A total structural change in society is needed. It would be tantamount to a revolution. Revolutions are historically indigenous and cannot be imported or imposed from outside.

Following is a summary of the report of Human Rights Watch, Amnesty International recommendations, and the protection and empowerment of women act 2003, presented to Pakistan National Assembly, presented with a fond hope that it will stimulate some minds and goad them to initiate the struggle against the evil quad.

Human Rights Commission Of Pakistan

• Honor killings 1998 to 2002 1464 ( married 659- unmarried 534)

Amnesty International Recommendations

• Review criminal laws to ensure equality before law and equal protection of law to women.

• Make domestic violence in all its manifestations a criminal offence.

• Make sale of women and girls or giving women in marriage against financial considerations a criminal offence.

• Under take wide ranging awareness programs.

• Provide gender-sensitization training to law enforcement and judicial personnel.

• Ensure that human rights activists ,lawyers, and women’s rights activists can pursue their legitimate activities with out harassment

The 2003 “Act”

• Government to ensure equal participation of women in all walks of life
• Discrimination in pay on basis of gender be prohibited.

• Domestic violence and honor killing be punishable in the same manner as personal injury or culpable homicide.

• Every woman shall be entitled to marry a person of her choice.

• At least one third of seats on Islamic Ideology Council and other government commissions be reserved for women.

• Separate/independent enclosures in jail for women controlled by female police

Dr. Syed Ehtisham is an orthopaedic surgeon based in New York who was born in India and grew up in Pakistan and has been following South Asian politics closely.

Posted by collective at October 07, 2004 03:49 PM

Dear Mr. Syed Ehtisham

I read this page out of curiosity and I am totally taken aback by the misinterpretation of the Nanavati case!

Commander Kawas Rustomji Nanavati was a Parsi (meaning Zoroastrian) Naval officer.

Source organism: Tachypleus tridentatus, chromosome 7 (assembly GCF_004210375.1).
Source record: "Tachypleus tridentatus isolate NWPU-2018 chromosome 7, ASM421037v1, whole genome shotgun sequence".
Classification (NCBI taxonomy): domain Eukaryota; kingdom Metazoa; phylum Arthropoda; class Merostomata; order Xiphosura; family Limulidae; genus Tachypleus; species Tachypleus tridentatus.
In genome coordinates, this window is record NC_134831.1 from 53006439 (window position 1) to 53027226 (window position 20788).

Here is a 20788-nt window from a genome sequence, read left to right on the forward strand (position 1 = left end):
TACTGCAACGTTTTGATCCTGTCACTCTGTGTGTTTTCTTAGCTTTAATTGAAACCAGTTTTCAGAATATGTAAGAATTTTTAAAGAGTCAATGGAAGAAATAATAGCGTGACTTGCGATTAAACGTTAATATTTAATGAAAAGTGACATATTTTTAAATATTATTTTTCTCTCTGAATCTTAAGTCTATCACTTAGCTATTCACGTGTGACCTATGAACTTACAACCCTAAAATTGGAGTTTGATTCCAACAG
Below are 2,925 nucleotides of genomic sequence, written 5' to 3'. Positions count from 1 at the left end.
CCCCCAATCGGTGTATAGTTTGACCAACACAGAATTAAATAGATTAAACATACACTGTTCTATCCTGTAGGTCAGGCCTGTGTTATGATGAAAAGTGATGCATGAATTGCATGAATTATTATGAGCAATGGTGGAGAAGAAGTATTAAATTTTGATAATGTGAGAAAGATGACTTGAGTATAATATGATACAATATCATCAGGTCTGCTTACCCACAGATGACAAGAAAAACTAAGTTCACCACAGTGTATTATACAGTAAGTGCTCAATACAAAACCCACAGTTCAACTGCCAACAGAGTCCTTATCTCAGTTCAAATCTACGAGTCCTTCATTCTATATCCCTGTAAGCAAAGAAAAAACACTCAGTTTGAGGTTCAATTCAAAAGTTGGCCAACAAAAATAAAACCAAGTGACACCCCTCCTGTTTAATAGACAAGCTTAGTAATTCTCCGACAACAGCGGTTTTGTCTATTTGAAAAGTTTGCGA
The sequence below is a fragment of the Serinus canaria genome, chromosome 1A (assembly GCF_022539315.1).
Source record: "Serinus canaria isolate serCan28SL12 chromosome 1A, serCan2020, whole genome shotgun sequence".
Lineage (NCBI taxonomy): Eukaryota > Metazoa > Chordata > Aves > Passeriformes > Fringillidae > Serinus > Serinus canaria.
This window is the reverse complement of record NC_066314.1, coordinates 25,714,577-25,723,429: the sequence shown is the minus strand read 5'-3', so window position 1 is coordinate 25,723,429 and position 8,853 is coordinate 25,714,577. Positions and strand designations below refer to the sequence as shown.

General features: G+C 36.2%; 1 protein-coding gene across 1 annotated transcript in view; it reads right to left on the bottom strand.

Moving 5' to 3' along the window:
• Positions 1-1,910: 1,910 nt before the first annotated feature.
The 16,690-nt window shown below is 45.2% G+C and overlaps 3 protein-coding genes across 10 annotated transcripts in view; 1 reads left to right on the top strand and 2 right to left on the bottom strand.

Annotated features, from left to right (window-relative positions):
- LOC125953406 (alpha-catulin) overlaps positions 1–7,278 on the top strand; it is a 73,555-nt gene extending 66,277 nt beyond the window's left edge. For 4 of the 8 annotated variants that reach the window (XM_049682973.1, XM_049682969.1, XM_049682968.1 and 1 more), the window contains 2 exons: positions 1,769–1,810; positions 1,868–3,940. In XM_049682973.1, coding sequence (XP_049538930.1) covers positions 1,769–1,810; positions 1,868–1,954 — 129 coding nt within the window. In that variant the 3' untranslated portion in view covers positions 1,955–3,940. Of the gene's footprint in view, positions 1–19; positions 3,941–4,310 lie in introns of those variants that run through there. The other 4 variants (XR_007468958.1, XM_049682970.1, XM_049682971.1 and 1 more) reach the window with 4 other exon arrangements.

Please allow me to point out the mistakes on this account.

1) Commander Kawas Nanavati's wife Sylvia confessed her love for Nanavati's old friend and that is how the Commander found out about his wife's love affair.
He did not catch them in any conjugal embrace (!)

2) Commander Nanavati did not kill Sylvia, he only killed Prem Ahuja, Sylvia's lover and his own friend of 15 years.

Sylvia is still alive and living in Toronto, Canada, with Nanavati's 3 children! (Nanavati died in Toronto in 2003).

3) Nanavati went from the scene of the crime which was the flat of Prem Ahuja to the Police Headquarters in Bombay and directly told the DGP of Police there, Mr. John Lobo that he had killed a man.
He never accosted any policeman outside his house (!).

I am sending you the link of the Nanavati case, on the Internet if you want to verify the facts.

I have been eagerly studying this case and was surprised to read a completely different version of the case in your article.

The Nanavati case was inspiration for a famous Hindi film of 1963 called "YEH RASTE HAIN PYAR KE".

The version of the Nanavati case you have written about matches the movie version of this case Sir!

The movie changed the original event and portrayed Nanavati as killing BOTH his wife and lover after catching them in an embrace.....etc.etc.

I hope you will correct this account in your article.

The rest of the article is well-written.

I am a 31 year old Indian woman from Pune city in India.

Thank you

Posted by: Ms. Indrani Bhattacharya on January 14, 2005 08:48 AM

Hello, I have another point to make about "Honour Killings".

The Nanavati case was certainly not an honour killing. It was "Pre-meditated murder" as proved by the prosecution. This is why the Commander was given a life-sentence.

Between the time that Nanavati heard from his wife that she was in love with his best friend and the murder, he remained calm and serene, according to witnesses.

Infact, directly after the confession, Nanavati had lunch, then dropped off his family at the Movie Theatre, drove down to the Naval Base and obtained a gun on false pretexts, drove down first to Ahuja's office, learning that the latter had left for lunch, he then drove down to Ahuja's apartment and confronted him with the question - ""Will you marry Slyvia and adopt the children?"". Prem replied - ""Should I marry every woman I sleep with?"". It was then that Nanavati shot Prem Ahuja thrice and killed him.

At the police station when he surrendered himself immediately after the crime, he was so collected that when the policeman misspelt his name as "Cawas", he corrected him and asked him to spell it with a k; "Kawas".

All of the above prove that the murder was a well-thought out plan and not commited in a hurry or in a "passion".

The article by Dr. Ehtesham is about "Crimes of Passion", whereas the Nanavati case is definitely not one.

It was only the Indian newspapers and magazines which portrayed the matter as a crime of passion which in reality it wasn't.

Thank you

Posted by: Indrani Bhattacharya on February 1, 2005 07:23 AM

Could Indrani Bhattacharya from Pune please e-mail me concerning the Nanavati case.

Thank you
Judi Chambers
Southampton, Ontario, Canada

Posted by: Judi Chambers on March 30, 2005 07:36 PM